A possible shift away from stents — which have come under question for some time now — may be accelerated by the just-announced findings of a $100 million, multi-year study of more than 5,000 heart patients at 320 sites and in 37 countries. The research, the New York Times reported, sought to provide rigorous and more incontrovertible evidence on procedures that now are a bulwark of heart care:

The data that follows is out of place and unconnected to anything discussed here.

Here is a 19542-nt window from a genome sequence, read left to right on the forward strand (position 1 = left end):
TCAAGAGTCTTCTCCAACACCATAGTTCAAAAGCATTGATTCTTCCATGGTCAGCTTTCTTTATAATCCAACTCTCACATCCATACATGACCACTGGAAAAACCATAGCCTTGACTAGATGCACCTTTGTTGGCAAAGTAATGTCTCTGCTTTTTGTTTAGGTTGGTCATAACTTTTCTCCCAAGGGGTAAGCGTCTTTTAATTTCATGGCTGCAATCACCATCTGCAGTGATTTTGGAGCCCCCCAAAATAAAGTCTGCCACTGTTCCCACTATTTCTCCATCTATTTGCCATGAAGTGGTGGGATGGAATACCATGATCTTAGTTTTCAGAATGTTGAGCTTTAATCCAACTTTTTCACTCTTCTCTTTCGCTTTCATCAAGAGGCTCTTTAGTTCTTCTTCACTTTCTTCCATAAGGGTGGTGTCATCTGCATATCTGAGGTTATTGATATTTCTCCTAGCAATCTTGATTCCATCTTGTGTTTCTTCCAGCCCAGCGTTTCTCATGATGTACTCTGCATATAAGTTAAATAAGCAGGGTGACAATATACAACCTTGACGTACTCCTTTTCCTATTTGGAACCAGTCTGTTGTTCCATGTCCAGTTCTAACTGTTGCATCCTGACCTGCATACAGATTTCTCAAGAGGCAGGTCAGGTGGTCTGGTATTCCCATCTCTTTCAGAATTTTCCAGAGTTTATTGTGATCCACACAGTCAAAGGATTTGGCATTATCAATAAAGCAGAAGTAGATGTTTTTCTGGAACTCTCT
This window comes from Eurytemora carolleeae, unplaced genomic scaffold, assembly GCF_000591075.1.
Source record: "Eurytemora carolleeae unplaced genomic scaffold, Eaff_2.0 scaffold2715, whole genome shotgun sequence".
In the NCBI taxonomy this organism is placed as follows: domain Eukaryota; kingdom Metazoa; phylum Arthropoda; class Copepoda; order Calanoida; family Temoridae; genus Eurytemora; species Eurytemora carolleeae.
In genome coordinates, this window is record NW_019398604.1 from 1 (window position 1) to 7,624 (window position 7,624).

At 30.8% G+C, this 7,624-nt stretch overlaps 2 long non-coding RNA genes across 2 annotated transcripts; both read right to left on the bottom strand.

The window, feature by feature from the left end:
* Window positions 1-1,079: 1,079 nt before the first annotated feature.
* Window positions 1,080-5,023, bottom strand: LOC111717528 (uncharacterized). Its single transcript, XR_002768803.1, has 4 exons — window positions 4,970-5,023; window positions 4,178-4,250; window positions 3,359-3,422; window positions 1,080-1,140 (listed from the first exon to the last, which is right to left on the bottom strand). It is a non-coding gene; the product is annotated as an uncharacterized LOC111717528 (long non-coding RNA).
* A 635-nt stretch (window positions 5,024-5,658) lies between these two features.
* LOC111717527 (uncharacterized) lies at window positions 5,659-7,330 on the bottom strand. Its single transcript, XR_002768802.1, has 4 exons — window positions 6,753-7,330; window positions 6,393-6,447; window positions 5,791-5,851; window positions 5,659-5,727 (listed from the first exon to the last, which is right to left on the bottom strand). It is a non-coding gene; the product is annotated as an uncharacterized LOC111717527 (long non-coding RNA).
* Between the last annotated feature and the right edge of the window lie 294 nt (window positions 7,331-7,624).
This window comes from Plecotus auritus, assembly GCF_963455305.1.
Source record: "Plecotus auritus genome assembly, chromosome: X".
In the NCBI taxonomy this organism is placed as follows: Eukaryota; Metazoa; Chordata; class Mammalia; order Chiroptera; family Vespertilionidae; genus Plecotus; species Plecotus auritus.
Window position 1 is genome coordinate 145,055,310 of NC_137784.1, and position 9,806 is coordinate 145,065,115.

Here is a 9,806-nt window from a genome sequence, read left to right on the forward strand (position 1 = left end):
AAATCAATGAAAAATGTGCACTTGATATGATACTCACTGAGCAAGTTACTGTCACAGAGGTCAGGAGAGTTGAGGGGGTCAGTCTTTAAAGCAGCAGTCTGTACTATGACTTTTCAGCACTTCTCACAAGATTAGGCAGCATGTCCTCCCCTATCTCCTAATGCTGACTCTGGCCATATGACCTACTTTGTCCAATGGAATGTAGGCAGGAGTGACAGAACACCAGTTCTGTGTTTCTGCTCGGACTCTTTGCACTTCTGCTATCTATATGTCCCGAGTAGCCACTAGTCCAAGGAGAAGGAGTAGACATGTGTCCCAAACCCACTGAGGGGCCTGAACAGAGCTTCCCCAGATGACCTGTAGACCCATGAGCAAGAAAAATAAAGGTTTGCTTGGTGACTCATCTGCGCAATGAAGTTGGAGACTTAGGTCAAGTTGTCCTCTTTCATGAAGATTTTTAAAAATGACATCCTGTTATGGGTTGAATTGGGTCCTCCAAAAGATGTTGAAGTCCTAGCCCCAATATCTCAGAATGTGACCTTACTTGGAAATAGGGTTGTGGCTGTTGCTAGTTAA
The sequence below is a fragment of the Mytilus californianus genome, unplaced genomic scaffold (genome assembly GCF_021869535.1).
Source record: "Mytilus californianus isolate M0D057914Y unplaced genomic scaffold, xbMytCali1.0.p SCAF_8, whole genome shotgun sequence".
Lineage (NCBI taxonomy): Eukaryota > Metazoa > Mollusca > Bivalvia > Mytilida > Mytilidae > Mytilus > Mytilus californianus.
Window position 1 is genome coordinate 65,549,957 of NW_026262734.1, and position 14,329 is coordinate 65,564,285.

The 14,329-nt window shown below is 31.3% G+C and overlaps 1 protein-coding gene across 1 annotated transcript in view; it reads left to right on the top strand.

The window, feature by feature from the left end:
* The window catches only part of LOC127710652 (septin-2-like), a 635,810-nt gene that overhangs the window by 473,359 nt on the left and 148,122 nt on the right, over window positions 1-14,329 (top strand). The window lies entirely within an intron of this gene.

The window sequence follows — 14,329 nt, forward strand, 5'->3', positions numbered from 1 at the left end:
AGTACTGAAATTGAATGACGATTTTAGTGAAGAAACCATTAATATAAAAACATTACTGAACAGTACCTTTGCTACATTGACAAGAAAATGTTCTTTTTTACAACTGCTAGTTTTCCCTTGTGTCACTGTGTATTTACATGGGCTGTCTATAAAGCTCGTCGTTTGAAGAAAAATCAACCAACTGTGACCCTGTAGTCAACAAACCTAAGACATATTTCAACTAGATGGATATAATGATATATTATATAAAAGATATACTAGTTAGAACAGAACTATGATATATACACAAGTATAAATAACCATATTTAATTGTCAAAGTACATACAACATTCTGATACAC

“[The study dubbed] Ischemia is the largest trial to address the effect of opening blocked arteries in non-emergency situations and the first to include today’s powerful drug regimens, which doctors refer to as medical therapy. All the patients had moderate to severe blockages in coronary arteries. Most had some history of chest pain, although one in three had no chest pain in the month before enrollment in the study. One in five experienced chest pain at least once a week. All participants were regularly counseled to adhere to medical therapy. Depending on the patient’s condition, the therapy variously included high doses of statins and other cholesterol-lowering drugs, blood pressure medications, aspirin and, for those with heart damage, a drug to slow the heart rate. Those who got stents also took powerful anti-clotting drugs for six months to a year. Patients were randomly assigned to have medical therapy alone or an intervention and medical therapy. Of those in the intervention group, three-quarters received stents; the others received bypass surgery. The number of deaths among those who had stents or bypass was 145, compared to 144 among the patients who received medication alone. The number of patients who had heart attacks was 276 in the stent and bypass group, compared with 314 in the medication group, an insignificant difference.”